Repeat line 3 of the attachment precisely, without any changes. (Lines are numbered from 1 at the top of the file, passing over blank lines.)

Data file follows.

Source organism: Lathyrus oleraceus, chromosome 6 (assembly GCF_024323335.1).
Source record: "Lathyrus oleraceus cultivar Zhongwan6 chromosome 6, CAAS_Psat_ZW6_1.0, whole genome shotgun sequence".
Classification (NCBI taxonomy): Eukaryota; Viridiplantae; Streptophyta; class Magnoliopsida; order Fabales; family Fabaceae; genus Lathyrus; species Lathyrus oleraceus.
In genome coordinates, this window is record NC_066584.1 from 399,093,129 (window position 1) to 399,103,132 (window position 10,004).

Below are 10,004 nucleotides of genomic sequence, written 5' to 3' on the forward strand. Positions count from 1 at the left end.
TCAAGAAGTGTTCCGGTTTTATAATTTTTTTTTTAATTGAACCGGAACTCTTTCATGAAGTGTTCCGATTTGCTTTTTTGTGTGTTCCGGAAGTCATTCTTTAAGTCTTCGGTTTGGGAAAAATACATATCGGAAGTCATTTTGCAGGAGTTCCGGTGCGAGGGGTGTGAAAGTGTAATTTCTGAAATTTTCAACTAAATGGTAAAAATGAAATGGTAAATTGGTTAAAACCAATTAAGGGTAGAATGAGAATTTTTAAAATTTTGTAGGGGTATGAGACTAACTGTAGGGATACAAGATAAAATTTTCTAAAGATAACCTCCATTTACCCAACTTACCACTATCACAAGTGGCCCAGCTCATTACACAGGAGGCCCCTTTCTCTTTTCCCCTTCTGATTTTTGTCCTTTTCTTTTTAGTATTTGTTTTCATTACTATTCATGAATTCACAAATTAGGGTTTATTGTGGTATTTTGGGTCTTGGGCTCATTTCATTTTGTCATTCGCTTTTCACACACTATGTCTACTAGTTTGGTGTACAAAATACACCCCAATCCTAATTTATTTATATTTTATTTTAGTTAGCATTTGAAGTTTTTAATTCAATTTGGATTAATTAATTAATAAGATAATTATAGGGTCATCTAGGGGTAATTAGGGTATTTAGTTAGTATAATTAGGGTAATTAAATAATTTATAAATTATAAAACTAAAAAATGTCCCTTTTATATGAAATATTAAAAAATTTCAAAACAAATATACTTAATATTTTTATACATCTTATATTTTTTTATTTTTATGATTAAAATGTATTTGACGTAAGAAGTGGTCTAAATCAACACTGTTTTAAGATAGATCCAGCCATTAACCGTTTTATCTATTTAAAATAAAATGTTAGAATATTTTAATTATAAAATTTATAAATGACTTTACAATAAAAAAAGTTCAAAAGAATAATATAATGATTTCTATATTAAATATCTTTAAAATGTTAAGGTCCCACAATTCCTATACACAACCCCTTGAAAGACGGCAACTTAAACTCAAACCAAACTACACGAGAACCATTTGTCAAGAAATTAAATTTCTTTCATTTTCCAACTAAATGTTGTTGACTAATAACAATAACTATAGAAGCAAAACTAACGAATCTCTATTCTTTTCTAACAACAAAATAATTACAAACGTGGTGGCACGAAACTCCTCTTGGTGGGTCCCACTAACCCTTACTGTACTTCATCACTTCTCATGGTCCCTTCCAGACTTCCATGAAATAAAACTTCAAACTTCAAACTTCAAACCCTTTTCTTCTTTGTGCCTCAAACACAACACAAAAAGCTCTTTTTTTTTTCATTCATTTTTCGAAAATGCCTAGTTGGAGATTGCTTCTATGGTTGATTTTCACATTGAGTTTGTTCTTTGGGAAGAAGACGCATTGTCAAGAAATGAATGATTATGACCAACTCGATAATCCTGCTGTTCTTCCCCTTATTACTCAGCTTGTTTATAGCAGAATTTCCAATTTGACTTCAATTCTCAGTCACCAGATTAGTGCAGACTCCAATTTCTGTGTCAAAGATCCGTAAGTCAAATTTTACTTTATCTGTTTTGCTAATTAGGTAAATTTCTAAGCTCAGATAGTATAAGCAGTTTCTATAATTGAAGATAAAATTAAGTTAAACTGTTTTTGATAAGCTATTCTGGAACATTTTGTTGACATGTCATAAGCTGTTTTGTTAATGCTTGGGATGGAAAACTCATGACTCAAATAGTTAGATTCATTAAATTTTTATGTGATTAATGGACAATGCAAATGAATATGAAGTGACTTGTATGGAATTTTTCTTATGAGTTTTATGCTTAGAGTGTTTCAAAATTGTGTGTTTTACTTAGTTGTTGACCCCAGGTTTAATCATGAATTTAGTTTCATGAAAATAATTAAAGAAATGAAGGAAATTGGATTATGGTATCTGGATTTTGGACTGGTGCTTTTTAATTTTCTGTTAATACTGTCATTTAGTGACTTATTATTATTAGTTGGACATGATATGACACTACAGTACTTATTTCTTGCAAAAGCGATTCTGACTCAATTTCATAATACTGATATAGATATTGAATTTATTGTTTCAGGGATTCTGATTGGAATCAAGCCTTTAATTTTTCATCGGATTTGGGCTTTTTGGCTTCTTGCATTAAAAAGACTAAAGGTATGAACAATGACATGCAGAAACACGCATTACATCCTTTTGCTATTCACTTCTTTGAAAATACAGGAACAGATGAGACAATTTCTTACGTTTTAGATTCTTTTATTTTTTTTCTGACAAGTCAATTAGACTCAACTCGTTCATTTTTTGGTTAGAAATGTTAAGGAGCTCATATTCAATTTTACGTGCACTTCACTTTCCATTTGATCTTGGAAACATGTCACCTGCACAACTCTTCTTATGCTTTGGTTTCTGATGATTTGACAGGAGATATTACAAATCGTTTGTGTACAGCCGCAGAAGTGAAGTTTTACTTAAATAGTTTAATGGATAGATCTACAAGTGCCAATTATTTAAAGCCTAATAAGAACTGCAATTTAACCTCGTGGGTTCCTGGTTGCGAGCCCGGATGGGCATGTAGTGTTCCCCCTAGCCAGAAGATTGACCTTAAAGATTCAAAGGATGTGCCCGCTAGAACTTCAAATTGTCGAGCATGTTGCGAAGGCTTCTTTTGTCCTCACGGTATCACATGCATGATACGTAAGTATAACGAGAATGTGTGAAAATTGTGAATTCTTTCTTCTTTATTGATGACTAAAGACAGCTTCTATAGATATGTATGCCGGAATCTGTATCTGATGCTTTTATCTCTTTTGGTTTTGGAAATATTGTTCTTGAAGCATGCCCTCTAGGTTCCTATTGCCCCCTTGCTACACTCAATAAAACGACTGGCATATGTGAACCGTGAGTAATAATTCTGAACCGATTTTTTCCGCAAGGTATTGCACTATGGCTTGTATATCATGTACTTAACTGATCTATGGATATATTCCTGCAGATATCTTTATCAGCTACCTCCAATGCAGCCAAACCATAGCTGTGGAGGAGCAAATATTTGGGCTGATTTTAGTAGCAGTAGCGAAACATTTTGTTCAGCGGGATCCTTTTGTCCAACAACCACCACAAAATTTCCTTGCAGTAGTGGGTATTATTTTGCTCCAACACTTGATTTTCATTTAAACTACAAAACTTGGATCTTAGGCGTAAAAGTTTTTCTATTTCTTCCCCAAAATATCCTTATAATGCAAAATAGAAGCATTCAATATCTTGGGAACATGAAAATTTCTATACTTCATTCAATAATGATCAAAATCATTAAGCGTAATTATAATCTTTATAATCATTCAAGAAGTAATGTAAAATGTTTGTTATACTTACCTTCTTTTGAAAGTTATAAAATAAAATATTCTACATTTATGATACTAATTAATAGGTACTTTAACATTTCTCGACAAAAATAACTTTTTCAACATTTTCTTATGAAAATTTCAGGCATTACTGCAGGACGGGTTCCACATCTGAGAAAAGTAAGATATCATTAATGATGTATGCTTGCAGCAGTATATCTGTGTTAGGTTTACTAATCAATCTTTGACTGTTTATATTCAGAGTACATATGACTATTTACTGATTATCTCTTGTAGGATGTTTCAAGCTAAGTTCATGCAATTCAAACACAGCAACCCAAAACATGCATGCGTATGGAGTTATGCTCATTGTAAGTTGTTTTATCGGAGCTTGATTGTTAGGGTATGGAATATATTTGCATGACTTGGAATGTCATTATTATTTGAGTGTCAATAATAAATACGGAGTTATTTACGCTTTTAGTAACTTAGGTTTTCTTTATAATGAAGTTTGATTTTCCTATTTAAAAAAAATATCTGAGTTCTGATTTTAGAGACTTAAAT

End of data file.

Classification (NCBI taxonomy): Eukaryota; Viridiplantae; Streptophyta; class Magnoliopsida; order Fabales; family Fabaceae; genus Lathyrus; species Lathyrus oleraceus.